“The mourning process is a perfect example of flawless dyadic regulation of categorical emotions: The individual’s immersion in the full experience of grief (core affect) is contingent upon the availability of a support system.” – Diana Fosha, Healing Trauma: Attachment, Mind, Body, and Brain
Many of us strive to be well, perfect, or successful. But few voices in our culture teach us what it’s like to be sick, or how to cope with a loss, how to navigate chaos, or how to die.
Here are some important ideas to remember:
Trauma is unavoidable. Trauma and hard times are part of being human.
Traumas shut down ways of being. Create space to heal from losses, big and small. Grief works—it is our natural way of healing. Embrace the ongoing process of grieving.
Every trauma is different. The trauma of growing up in a disadvantaged community is different than physical violence, which is different than public shaming, a painful illness, or a childhood spent with emotionally unavailable caregivers. Everyone’s story is different.
You are not broken, deprived, or less-than for having experienced trauma. You are right where you need to be. Resolution of your circumstances may or may not be possible, but your mindset can always evolve.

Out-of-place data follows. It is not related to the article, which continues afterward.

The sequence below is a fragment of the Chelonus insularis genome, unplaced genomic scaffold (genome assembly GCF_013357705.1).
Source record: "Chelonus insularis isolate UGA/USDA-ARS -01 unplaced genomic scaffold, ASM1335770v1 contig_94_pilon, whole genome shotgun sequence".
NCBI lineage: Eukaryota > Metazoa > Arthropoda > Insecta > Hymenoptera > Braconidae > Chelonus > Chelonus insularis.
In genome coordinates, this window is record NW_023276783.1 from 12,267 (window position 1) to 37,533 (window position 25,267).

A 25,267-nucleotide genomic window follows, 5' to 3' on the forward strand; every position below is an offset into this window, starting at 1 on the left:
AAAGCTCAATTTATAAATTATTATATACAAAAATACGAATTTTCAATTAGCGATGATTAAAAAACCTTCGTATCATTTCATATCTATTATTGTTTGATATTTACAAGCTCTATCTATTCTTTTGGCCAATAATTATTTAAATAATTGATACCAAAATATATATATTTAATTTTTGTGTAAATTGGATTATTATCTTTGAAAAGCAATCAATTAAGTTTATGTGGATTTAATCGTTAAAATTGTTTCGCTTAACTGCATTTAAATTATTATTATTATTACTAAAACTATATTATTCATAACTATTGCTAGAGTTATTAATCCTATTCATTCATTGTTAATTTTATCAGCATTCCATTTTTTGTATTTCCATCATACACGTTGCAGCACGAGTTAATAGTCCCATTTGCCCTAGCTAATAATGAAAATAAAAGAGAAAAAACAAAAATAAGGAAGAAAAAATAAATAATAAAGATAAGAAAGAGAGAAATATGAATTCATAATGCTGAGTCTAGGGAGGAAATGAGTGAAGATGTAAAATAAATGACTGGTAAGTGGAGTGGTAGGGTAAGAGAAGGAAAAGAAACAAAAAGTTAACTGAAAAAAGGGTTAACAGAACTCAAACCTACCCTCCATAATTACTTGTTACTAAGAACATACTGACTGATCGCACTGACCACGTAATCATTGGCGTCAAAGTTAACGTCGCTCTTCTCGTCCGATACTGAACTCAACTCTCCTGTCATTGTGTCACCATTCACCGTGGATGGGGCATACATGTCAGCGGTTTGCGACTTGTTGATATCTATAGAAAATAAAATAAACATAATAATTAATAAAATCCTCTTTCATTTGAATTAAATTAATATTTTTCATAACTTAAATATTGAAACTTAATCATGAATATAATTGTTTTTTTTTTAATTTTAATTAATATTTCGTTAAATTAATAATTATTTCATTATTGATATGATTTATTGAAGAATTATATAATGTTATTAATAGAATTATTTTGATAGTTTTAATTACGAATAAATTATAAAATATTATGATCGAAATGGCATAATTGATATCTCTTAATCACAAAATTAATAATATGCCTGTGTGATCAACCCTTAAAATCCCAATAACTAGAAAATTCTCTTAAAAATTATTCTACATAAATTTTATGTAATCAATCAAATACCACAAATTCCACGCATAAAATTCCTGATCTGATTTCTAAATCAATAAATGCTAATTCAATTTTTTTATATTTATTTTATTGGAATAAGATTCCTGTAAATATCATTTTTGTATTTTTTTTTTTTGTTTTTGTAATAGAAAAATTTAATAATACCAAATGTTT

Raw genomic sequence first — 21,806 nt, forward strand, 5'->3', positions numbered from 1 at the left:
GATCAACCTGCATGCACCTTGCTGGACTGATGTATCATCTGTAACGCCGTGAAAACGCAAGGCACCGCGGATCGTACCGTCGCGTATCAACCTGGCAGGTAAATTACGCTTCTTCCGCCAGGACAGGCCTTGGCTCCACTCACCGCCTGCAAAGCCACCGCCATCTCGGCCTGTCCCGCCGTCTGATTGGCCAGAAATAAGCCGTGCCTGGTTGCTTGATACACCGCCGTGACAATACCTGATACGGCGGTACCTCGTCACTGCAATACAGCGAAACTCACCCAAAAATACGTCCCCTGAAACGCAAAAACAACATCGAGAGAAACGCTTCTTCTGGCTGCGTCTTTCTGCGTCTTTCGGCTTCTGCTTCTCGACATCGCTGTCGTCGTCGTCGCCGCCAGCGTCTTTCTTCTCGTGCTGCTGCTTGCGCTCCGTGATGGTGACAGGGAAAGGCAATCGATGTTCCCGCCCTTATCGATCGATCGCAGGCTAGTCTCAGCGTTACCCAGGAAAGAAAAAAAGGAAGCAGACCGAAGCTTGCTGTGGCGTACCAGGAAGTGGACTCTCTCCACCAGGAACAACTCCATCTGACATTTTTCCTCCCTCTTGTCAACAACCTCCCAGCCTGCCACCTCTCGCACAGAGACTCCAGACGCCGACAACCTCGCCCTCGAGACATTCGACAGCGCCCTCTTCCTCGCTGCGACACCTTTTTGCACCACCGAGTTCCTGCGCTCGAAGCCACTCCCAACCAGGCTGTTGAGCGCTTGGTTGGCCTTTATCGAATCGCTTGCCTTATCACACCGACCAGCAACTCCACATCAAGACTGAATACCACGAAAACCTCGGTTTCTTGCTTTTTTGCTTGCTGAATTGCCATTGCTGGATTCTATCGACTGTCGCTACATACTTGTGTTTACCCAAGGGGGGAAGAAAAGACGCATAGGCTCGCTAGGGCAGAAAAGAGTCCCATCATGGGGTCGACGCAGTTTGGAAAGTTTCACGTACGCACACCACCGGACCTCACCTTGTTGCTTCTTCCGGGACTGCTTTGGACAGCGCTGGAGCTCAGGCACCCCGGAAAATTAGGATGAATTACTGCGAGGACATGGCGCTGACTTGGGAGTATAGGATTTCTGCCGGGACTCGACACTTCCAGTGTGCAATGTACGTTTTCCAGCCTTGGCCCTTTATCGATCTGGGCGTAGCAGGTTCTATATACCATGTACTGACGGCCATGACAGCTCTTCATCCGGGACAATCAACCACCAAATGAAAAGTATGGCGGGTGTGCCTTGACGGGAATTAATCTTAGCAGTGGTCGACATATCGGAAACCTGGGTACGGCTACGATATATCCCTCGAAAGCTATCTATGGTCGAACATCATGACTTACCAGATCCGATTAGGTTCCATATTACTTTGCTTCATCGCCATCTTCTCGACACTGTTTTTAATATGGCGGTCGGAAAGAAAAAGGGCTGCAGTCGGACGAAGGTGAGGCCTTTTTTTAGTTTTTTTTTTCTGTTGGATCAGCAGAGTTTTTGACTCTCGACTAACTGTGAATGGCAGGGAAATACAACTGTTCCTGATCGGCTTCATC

There is no such thing as normal or perfect health. Physical bodies are dynamic systems, always breaking down, getting sick, and dying. Likewise, there is no version of “mental health” that is optimal for all circumstances.
Emotions can’t kill you. All your thoughts and emotions are valid, but that doesn’t mean they are “you.” Giving into despair and shame is often a choice to side with those who hurt you. Side with yourself first. There is always a part of you that can observe your suffering—that “observer” is not suffering.
Get help. Also: avoid or lovingly detach from people, things, and patterns that don’t seem to help.
You are not alone. You are normal. You are loving. You are loved.